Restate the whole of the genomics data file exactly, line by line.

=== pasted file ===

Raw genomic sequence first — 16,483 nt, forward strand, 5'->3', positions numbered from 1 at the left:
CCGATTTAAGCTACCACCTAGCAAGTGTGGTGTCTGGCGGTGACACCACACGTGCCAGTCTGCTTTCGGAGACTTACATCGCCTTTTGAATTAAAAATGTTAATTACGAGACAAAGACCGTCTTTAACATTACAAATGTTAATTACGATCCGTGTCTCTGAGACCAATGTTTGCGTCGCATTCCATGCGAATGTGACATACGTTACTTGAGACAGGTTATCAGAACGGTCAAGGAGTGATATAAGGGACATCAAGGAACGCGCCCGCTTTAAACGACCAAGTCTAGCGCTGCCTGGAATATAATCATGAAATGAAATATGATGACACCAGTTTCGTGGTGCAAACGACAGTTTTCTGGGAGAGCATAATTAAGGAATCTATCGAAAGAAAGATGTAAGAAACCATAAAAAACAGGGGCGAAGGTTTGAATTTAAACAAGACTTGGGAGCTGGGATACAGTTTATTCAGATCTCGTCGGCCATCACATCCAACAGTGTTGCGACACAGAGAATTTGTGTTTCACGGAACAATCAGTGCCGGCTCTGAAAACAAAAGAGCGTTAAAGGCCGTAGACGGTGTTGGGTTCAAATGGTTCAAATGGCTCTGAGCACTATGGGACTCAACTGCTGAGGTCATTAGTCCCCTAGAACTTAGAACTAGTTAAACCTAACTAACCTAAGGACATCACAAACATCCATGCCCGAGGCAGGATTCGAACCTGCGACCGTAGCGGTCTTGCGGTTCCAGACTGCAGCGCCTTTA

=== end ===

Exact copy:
Raw genomic sequence first — 16,483 nt, forward strand, 5'->3', positions numbered from 1 at the left:
CCGATTTAAGCTACCACCTAGCAAGTGTGGTGTCTGGCGGTGACACCACACGTGCCAGTCTGCTTTCGGAGACTTACATCGCCTTTTGAATTAAAAATGTTAATTACGAGACAAAGACCGTCTTTAACATTACAAATGTTAATTACGATCCGTGTCTCTGAGACCAATGTTTGCGTCGCATTCCATGCGAATGTGACATACGTTACTTGAGACAGGTTATCAGAACGGTCAAGGAGTGATATAAGGGACATCAAGGAACGCGCCCGCTTTAAACGACCAAGTCTAGCGCTGCCTGGAATATAATCATGAAATGAAATATGATGACACCAGTTTCGTGGTGCAAACGACAGTTTTCTGGGAGAGCATAATTAAGGAATCTATCGAAAGAAAGATGTAAGAAACCATAAAAAACAGGGGCGAAGGTTTGAATTTAAACAAGACTTGGGAGCTGGGATACAGTTTATTCAGATCTCGTCGGCCATCACATCCAACAGTGTTGCGACACAGAGAATTTGTGTTTCACGGAACAATCAGTGCCGGCTCTGAAAACAAAAGAGCGTTAAAGGCCGTAGACGGTGTTGGGTTCAAATGGTTCAAATGGCTCTGAGCACTATGGGACTCAACTGCTGAGGTCATTAGTCCCCTAGAACTTAGAACTAGTTAAACCTAACTAACCTAAGGACATCACAAACATCCATGCCCGAGGCAGGATTCGAACCTGCGACCGTAGCGGTCTTGCGGTTCCAGACTGCAGCGCCTTTA